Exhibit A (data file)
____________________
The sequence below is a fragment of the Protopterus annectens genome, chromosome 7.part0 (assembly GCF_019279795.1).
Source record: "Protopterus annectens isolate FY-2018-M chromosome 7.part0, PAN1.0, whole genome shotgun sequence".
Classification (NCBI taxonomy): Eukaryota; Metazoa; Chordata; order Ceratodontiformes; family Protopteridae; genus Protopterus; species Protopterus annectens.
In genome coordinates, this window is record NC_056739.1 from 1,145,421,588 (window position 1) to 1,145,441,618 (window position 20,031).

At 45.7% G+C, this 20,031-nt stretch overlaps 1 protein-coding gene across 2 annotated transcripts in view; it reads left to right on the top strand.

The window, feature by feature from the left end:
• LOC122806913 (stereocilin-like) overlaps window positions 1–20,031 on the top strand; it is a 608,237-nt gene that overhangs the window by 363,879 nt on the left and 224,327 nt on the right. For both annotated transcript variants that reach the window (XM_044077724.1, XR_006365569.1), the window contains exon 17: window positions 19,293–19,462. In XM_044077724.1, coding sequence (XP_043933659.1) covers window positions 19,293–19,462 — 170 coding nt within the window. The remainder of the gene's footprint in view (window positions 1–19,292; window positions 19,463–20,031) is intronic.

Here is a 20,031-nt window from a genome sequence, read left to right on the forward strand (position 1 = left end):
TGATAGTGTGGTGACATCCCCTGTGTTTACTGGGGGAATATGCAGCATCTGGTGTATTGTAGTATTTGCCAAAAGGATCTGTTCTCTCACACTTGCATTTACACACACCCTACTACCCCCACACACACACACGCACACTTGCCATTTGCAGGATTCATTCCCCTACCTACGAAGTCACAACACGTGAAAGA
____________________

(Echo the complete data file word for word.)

The sequence below is a fragment of the Protopterus annectens genome, chromosome 7.part0 (assembly GCF_019279795.1).
Source record: "Protopterus annectens isolate FY-2018-M chromosome 7.part0, PAN1.0, whole genome shotgun sequence".
Classification (NCBI taxonomy): Eukaryota; Metazoa; Chordata; order Ceratodontiformes; family Protopteridae; genus Protopterus; species Protopterus annectens.
In genome coordinates, this window is record NC_056739.1 from 1,145,421,588 (window position 1) to 1,145,441,618 (window position 20,031).

At 45.7% G+C, this 20,031-nt stretch overlaps 1 protein-coding gene across 2 annotated transcripts in view; it reads left to right on the top strand.

The window, feature by feature from the left end:
• LOC122806913 (stereocilin-like) overlaps window positions 1–20,031 on the top strand; it is a 608,237-nt gene that overhangs the window by 363,879 nt on the left and 224,327 nt on the right. For both annotated transcript variants that reach the window (XM_044077724.1, XR_006365569.1), the window contains exon 17: window positions 19,293–19,462. In XM_044077724.1, coding sequence (XP_043933659.1) covers window positions 19,293–19,462 — 170 coding nt within the window. The remainder of the gene's footprint in view (window positions 1–19,292; window positions 19,463–20,031) is intronic.

Here is a 20,031-nt window from a genome sequence, read left to right on the forward strand (position 1 = left end):
TGATAGTGTGGTGACATCCCCTGTGTTTACTGGGGGAATATGCAGCATCTGGTGTATTGTAGTATTTGCCAAAAGGATCTGTTCTCTCACACTTGCATTTACACACACCCTACTACCCCCACACACACACACGCACACTTGCCATTTGCAGGATTCATTCCCCTACCTACGAAGTCACAACACGTGAAAGA